IN LONDON IN 1907, Samuel Clemens walked through the lobby of his hotel dressed in a blue bathrobe and slippers. According to a story in the New York Globe, he "crossed Dover Street to the Bath Club, took his bath and returned to the hotel in the same unconventional garb."
Aware of the sensation he was creating, "Mr. Clemens coolly surveyed those who stared at him, and said he had done the same thing many times at the seaside in America."
When his action was chalked up to literary genius, it must've tickled the Twain in him.
Now comes National Geographic's show, "Mark Twain and Huck Finn: Joy-Flags and Milestones," to mark the 150th year of his birth, the 75th year of his death and the 100th anniversary of the publication of "Adventures of Huckleberry Finn." That ain't bad for a man who had mixed feelings about anniversaries -- as well the inventor of the telephone and the rest of the human race.
The walls here are filled with his irreverent sayings and exaggerations -- quotations chosen for their freshness. And there are at least a half-dozen museum phones set to play actors' recordings of his work, including the monologue about the man in the skiff meeting the great vessel, "The Begum of Bengal, 70 years out and homeward bound."
After a while one stops saying, "Wish I'd said that!" As Samuel Clemens/Mark Twain said, "A man will do many things to get himself loved, he will do all things to get himself envied." Twain must have, for he is both.
More than a funny man in a white suit, Mark Twain was a silver miner, a riverboat pilot and, we see here, an inventor -- of self- pasting scrapbooks and adjustable garters. He was a publisher and an entrepreneur who tended to see his writing as a sideline, channeling all the proceeds from "Huckleberry Finn" into the ill-conceived Paige typesetter. He declared bankruptcy, insisted on paying all his debts anyway, and did so with a round-the- world lecture tour -- in his "don'tcareadamn suit." The yellowing jacket of one is displayed here, moths having enjoyed a revered chunk near the formerly white lapel.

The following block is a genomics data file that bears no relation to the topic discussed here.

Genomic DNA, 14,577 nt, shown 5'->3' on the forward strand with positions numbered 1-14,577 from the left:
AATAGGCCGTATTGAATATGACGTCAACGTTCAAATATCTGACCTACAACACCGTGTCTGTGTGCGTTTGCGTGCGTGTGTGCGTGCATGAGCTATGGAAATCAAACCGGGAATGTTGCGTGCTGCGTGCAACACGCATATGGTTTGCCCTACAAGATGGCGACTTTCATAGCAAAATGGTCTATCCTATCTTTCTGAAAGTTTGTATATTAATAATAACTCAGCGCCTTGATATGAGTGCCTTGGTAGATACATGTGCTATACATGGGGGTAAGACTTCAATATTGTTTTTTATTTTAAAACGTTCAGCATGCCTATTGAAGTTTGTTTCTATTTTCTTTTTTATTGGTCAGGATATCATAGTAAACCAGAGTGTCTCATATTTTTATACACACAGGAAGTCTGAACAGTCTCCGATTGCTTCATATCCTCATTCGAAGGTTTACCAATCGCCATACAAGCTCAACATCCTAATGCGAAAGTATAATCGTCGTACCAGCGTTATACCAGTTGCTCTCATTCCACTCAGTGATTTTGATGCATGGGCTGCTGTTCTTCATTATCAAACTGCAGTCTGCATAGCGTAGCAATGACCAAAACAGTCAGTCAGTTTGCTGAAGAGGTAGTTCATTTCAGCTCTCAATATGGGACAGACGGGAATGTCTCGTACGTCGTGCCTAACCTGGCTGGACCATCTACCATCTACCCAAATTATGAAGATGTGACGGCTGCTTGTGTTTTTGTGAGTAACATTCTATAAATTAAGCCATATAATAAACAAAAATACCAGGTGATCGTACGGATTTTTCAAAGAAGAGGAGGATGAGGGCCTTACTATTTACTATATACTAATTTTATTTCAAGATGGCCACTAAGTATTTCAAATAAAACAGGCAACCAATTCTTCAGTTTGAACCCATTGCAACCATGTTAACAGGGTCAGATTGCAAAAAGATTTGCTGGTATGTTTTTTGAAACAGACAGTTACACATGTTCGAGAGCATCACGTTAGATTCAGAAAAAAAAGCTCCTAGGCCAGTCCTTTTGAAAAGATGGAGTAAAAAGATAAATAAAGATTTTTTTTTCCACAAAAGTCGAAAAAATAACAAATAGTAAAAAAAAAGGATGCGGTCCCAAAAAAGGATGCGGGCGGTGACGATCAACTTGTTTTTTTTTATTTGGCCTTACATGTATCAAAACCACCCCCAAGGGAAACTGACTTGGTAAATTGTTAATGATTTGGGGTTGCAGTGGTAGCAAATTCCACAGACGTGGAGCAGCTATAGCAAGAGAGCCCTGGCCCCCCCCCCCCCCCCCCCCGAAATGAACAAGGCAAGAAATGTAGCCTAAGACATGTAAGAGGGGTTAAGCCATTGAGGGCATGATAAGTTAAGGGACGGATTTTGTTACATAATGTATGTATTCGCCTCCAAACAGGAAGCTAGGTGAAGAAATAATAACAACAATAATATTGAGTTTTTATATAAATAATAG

He was a great promoter, giving his name over to flour, cigars and shaving mugs. Here is an ad touting a hand-written "testimonial from a prominent writer, whose reputation, like that of the Wirt pen, is world wide." Mark Twain wrote, "With a single Wirt pen I carried the family's living for many years. With two, I could have grown rich."
Pages from original manuscripts show that he may well have done it all with one pen. He rarely scratched out; it seems he wrote entirely in his head.
Although to Twain a "classic" was "a book which people praise and don't read," he wrote a few himself about life on the Mississippi River. They are best read aloud. He also wroe some books most of us have never heard of -- and first editions of both kinds are displayed here in this lovingly done show, put together with the Mark Twain Memorial in Hartford, Connecticut.
This was Mark Twain -- but we can only glimpse Sam Clemens. On a lace tablecloth here, there is an arrangement of the sort that engulfs family pianos. Photos of wife, daughters, relatives and friends surround mementoes: Clemens' letter to his favorite daughter, Susy, at her birth; a letter he wrote to a friend at Susy's death; a silver epergne that decorated the Clemenses' wedding table; his top hat; a clip of his hair.
And no one can leave here without the source of Samuel Clemens' pen name being indelibly printed on the brain, courtesy of an infinitely looped film clip. In the movie version of "Life on the Mississippi," a river boatman throws a rope overboard to test the water's depth. When he finds the depth of two fathoms, safe for boat passage, he sings out, "Mark Twain!" MARK TWAIN AND HUCK FINN: JOY-FLAGS AND MILESTONES -- At the National Geographic's Explorers Hall through October 6.